Unfortunately, copyright filters don’t know that. They don’t make fair use analysis. Heck, a 5-second clip could violate copyright under some circumstances. That’s why it’s called “Content ID” rather than “Copyright Magic Filter.” All it can do is detect whether a file on YouTube contains material that matches a file someone has uploaded into its content protection system (and even that it does poorly, with lots of false positives). Which is why YouTube (and just about everyone else) adopt a basic policy of honoring the complaint and requiring the person whose content is accused of infringing to work it out when it’s a question of adjudicating fair use. As Lindsay Ellis points out in the Business Insider article, this has the effect of massively favoring the complainant and the largest content producers who have the legal resources to fight about it.

 

At a minimum, we have UMG unfairly monetizing Lindsay Ellis’ work that they have no legal right to monetize. That alone ought to be considered a screaming injustice to anyone interested in making sure that creators get fairly compensated. But it gets much worse in this particular case.

 

Ellis, like many YouTube creators, makes her money through sponsorships. (You can see a fascinating discussion about the business side of successful YouTube creators in this interview with Ellis here.) In Ellis’ case, her sponsorship deal is with Audible. Audible has a clause in the contract that prohibits Ellis from taking any other advertising in the body of the sponsored YouTube episode. But Ellis cannot prevent UMG from using YouTube’s copyright dispute system from inserting advertisements in the Woke Disney video essay in direct contravention of her exclusive deal with Audible. I have not seen the actual contract between Ellis and Audible, but from Ellis’ comments in the Business Insider story, this is not a good thing. In any event, it is likely to raise questions for Ellis going forward, given that her entire video channel is dependent on using video clips for purposes of education and criticism.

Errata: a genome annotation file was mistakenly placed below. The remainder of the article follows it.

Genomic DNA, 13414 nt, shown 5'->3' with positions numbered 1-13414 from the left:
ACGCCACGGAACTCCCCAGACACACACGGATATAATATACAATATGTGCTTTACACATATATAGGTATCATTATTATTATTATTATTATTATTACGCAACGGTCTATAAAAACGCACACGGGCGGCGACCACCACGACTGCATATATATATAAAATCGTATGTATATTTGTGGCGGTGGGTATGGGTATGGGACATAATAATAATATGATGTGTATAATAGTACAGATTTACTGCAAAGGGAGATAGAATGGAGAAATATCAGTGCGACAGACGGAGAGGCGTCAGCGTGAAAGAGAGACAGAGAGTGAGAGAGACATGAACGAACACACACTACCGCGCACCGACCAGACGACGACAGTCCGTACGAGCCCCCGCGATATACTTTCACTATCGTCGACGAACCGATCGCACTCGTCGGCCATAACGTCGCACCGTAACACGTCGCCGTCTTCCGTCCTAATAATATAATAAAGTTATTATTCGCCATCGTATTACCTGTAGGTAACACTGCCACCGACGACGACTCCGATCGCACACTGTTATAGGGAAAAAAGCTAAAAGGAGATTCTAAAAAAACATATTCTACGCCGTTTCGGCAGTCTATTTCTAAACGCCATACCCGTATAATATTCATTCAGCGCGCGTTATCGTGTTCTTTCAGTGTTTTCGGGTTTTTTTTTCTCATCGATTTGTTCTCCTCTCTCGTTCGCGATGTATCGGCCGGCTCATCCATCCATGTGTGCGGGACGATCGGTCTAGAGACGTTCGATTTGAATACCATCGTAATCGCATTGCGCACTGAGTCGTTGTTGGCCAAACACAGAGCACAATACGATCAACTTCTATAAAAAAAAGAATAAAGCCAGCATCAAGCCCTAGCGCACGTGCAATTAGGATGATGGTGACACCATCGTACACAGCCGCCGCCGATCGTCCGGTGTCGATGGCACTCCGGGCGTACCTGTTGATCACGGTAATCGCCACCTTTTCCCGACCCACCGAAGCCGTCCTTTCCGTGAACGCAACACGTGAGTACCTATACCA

Well That Sucks. But What Does This Have To Do With Europe?

 

The new EU Copyright Directive Article 17 removed the previous exemption from copyright liability for services which act as a “mere conduit” for infringing content and now require any service that lets anyone share any “copyrighted content”: (a) get a license (that is — the PLATFORM needs to get a license, not the third party sharing the content); or (b) show that it made the best effort possible to get a license AND (c) ” made, in accordance with high industry standards of professional diligence, best efforts to ensure the unavailability of specific works and other subject matter for which the rightholders have provided the service providers with the relevant and necessary information” (I had to quote the entire thing because trying to summarize that is bleeding impossible); AND (d) “acted expeditiously, upon receiving a sufficiently substantiated notice from the rightholders, to disable access to, or to remove from their websites, the notified works or other subject matter, and made best efforts to prevent their future uploads in accordance with point.”

 

Oh, but it doesn’t stop there. The Directive also includes a “principle of proportionality.” I suppose the idea was to protect small operators, but what it means is that the bigger and more general you are the more you have to do to avoid liability and the quicker you need to comply with any takedown notice. So if you’re YouTube, you gotta be just about perfect or face the threat of massive liability.